Fake ID Used by Cincinnati Janitor to Gain Work While on Workers’ Comp

November 12, 2013

A Cincinnati, Ohio, man owes the Ohio Bureau of Workers’ Compensation (BWC) more than $100,000 in workers’ compensation benefits he received while employed as a janitor, a job he got using a fake ID. John Monday, aka John Turner, pleaded guilty to fraud in the Franklin County Court of Common Pleas Nov. 5.

“Mr. Monday clearly took deliberate steps to conceal his employment, and worse, he claimed to be permanently disabled, a designation reserved for only the most severely injured,” said BWC Administrator/CEO Steve Buehrer. “Our investigators did an outstanding job, and we are especially grateful to the Spine Institute for turning over information that allowed us to put an end to Mr. Monday’s deception.”

BWC’s Special Investigations Department (SID) opened an investigation after receiving information from the Cincinnati Spine Institute that Monday has been working for their office performing janitorial services for more than twenty years under the name of John Turner.

SID learned that Monday, under his alias of John Turner, sought afterhours treatment for pain from a physician at the Spine Institute, where he worked as a janitor. He told this physician that he already had a physician who treated him for injuries related to a previous workers’ comp claim. Monday then stated his intention to change physicians and supplied his medical records to the physician who treated him afterhours.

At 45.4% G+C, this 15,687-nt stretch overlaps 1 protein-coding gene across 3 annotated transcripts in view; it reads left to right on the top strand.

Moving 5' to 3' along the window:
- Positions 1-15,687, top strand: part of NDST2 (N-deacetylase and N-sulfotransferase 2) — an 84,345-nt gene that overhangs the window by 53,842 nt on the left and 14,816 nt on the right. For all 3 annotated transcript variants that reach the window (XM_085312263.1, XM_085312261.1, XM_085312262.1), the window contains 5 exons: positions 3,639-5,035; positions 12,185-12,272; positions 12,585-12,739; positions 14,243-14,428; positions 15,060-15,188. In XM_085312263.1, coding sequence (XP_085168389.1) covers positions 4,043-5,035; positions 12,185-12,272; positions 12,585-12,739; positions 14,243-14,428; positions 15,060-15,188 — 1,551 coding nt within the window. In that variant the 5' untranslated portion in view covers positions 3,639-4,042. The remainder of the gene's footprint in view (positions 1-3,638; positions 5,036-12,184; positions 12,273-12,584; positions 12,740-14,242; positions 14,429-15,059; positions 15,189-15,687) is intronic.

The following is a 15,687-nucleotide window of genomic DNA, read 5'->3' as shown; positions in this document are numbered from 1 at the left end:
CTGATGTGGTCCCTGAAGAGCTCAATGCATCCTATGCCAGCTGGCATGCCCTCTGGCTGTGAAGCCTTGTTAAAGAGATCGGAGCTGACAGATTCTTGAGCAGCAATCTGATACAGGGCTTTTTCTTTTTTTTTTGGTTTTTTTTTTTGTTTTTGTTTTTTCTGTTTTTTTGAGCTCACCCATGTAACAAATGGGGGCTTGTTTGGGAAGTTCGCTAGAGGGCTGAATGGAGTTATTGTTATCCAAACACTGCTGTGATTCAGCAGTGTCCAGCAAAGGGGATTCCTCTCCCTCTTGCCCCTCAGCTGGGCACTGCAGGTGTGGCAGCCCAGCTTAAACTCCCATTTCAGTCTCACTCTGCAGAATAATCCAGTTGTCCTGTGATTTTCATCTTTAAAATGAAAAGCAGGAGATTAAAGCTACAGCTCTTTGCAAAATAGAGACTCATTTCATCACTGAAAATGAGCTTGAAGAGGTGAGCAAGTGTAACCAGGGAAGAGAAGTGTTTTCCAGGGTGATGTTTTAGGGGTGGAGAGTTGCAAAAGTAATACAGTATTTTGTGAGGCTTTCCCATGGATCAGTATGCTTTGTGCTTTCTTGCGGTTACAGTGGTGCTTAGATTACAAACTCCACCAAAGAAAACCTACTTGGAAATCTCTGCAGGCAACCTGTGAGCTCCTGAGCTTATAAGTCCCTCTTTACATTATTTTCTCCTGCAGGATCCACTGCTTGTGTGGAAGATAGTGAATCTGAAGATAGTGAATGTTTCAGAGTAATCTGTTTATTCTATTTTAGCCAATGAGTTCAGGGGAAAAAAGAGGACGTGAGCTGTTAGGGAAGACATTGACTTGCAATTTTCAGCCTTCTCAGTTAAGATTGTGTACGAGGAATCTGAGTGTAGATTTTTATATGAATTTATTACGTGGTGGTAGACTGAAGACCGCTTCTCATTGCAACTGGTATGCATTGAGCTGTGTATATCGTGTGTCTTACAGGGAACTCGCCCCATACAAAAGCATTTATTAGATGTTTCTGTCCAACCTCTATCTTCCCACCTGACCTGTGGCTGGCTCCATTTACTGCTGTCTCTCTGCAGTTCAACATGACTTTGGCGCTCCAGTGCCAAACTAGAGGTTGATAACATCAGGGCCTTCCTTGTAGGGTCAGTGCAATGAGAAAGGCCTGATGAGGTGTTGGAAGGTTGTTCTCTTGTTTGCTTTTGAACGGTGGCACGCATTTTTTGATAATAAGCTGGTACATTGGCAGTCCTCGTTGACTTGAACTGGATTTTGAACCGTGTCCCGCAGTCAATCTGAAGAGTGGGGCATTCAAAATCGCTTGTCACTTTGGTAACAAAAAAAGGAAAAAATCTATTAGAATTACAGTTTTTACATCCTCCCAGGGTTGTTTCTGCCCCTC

Monday later realized the records were under his real name, John Monday, and asked the office not to file the most recent visit with BWC because he was not supposed to be working.

SID later learned that Monday worked as a janitor at the Cincinnati Spine Institute since 1990 while receiving permanent total disability and disabled workers’ relief fund benefits. Monday used an Ohio driver’s license and a state Identification card under the name John Turner in order to obtain employment at the Spine Institute while on workers’ comp.

Monday was found guilty of one felony count of workers’ compensation fraud and the judge proceeded immediately to sentencing. Monday was ordered to pay restitution of $105,169.23, in addition to court costs and $3,692.84 for investigative costs. He was also placed on community control for five years under the conditions that he has no new convictions, and establishes an income within 60 days. If Monday violates the terms of his community control, he will serve 18 months in prison.

Source: Ohio Bureau of Workers’ Compensation

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